Where there are children and summer fun, there will be bee stings. Although the stings can be dangerous to allergy sufferers, for most there will be nothing more than a little discomfort and an important lesson about the need to respect all of nature’s creatures.
Bees are not naturally aggressive. In fact, since the stinger of a bee pulls out of the bee’s body, causing it to die, bees would rather not cross your path. Hornets and wasps are actually much more dangerous since they can survive repeatedly stinging and can be very aggressive in the late summer.
Teaching children not to swat at bees or molest their homes is the best prevention. Sitting in a garden full of bees is perfectly safe when one watches where one sits and avoids panicked flailing or running through clouds of bees, forcing them to defend themselves and their fellows. If bees appear, walk quietly away. If you hit one, all will come after you.
How you dress your children is important for safety too. Bees are more likely to sting people wearing dark clothing who are heavily perfumed or whose clothing reeks of sweat. Think light colored and clean for bee-proof clothing.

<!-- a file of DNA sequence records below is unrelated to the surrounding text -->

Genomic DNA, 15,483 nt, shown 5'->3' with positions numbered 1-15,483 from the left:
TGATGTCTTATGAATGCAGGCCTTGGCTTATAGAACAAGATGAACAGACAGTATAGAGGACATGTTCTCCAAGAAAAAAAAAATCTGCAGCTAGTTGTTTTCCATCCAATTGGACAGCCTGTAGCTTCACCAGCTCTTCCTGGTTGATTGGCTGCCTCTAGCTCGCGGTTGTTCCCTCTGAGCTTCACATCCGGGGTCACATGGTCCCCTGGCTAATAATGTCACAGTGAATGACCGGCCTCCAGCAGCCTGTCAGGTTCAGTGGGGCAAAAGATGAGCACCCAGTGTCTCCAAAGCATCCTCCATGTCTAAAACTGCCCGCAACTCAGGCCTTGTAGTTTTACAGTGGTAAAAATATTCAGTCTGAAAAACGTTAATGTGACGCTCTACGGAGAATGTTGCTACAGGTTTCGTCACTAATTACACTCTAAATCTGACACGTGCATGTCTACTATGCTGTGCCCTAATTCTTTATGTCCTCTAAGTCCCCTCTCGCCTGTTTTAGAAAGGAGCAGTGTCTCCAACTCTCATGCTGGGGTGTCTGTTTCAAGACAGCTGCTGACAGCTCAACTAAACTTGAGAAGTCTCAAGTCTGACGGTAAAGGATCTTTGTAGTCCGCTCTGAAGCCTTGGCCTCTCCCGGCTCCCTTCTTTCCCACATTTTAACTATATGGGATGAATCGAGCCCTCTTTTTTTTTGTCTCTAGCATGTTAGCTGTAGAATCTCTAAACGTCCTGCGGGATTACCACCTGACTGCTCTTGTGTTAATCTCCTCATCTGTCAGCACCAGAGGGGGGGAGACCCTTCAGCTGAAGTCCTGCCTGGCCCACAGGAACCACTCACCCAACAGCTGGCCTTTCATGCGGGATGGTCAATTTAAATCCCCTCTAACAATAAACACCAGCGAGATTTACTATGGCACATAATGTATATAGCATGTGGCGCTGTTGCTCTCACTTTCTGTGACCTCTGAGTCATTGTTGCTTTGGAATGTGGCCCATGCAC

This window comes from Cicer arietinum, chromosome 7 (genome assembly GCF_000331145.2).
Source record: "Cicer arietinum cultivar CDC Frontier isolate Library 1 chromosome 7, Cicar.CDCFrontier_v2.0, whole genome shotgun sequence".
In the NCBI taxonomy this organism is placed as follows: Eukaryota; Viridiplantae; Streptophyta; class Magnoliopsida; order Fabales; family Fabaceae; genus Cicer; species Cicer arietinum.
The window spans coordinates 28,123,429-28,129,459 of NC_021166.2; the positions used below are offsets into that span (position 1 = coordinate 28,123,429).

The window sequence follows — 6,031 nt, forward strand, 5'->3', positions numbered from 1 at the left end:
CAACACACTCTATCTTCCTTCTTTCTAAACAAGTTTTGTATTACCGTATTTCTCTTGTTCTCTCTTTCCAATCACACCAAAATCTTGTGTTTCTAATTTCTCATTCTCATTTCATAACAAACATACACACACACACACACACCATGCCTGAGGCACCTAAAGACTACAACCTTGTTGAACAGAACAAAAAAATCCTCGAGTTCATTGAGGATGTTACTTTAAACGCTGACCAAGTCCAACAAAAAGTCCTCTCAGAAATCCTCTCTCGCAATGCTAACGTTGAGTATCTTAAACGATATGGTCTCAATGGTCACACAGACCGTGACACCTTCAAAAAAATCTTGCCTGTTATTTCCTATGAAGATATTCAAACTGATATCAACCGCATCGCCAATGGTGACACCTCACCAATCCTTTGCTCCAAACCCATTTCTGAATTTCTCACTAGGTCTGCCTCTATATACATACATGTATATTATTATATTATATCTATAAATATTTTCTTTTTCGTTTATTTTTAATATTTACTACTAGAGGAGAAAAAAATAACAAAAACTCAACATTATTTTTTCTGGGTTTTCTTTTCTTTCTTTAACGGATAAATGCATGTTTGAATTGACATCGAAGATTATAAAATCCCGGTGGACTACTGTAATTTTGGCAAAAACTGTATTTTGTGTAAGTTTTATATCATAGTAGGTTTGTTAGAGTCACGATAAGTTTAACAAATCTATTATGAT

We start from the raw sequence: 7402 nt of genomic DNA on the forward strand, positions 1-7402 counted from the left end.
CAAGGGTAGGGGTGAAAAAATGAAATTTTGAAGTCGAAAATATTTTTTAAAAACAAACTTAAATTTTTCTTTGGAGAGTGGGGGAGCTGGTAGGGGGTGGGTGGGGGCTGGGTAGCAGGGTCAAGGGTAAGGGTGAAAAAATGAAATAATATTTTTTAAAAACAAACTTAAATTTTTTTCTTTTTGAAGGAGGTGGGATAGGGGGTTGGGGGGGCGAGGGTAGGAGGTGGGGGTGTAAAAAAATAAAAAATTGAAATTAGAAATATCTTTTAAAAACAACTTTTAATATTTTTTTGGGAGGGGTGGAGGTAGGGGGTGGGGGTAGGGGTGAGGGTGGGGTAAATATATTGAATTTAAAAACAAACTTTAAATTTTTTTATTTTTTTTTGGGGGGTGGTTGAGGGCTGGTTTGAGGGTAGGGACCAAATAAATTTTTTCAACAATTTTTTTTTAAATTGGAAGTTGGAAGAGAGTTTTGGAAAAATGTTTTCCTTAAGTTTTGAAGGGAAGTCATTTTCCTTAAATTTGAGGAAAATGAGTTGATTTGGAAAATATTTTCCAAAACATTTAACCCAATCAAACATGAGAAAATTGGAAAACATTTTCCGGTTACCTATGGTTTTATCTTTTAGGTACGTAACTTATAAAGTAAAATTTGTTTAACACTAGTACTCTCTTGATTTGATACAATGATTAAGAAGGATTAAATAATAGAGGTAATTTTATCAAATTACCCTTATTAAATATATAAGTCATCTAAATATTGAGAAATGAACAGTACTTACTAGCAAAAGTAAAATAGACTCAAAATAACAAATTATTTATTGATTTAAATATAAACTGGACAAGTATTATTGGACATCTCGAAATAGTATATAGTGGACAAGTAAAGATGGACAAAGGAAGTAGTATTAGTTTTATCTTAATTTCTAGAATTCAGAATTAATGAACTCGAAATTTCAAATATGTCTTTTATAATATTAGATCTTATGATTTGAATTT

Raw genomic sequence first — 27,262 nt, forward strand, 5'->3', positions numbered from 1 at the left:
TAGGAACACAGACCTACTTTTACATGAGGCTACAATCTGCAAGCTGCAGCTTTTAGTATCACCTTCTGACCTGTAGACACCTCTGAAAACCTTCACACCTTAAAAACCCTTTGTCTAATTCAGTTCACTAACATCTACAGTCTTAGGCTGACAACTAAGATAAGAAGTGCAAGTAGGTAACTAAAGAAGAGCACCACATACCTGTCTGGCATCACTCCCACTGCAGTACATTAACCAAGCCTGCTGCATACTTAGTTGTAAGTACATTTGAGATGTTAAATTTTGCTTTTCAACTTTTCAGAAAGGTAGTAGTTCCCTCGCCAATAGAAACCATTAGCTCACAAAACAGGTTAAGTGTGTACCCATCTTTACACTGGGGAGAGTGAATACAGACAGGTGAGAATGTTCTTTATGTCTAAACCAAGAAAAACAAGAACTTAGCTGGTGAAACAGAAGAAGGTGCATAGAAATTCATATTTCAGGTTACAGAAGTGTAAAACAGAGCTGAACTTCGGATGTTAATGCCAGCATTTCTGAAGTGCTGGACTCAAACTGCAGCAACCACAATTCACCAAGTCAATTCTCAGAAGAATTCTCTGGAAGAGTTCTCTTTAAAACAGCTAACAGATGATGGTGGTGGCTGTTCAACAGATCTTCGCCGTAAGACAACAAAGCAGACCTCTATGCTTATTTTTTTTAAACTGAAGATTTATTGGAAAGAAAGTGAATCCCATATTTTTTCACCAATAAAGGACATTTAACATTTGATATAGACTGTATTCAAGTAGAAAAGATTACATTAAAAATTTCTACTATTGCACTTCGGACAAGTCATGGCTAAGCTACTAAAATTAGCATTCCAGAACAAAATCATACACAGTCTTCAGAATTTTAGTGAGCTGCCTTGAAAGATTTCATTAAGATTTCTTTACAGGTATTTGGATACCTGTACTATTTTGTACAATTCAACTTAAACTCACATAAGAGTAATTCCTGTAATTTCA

If you or your children are stung, scrape off the stinger with a fingernail. The venom is pumped into the wound even after the bee is dead and attempts to pull the stinger out trigger the release of more poison, so scrape, don’t pull.
Bee venom is a protein and the common household product, Adolph’s Meat Tenderizer, contains an enzyme called Papain that can destroy the protein based venom, rendering it less toxic. This safe chemical, which is also found in unripe papayas, has been used by generations of cooks to soften tough meat and soothe upset stomachs.
After the stinger has been scraped off and some meat tenderizer applied to destroy the venom, ice down the wound to reduce pain and swelling. Keep a close eye on your child to make sure that no signs of allergic reaction such as difficulty in breathing occur. If this happens, you should take your child to a doctor or emergency room pronto as this can be serious, even life threatening. A few dozen people die of bee stings each year in the United States. Repeated exposure to allergens can create sensitivity where none existed before, so don’t assume that all is well just because no problems cropped up in the past.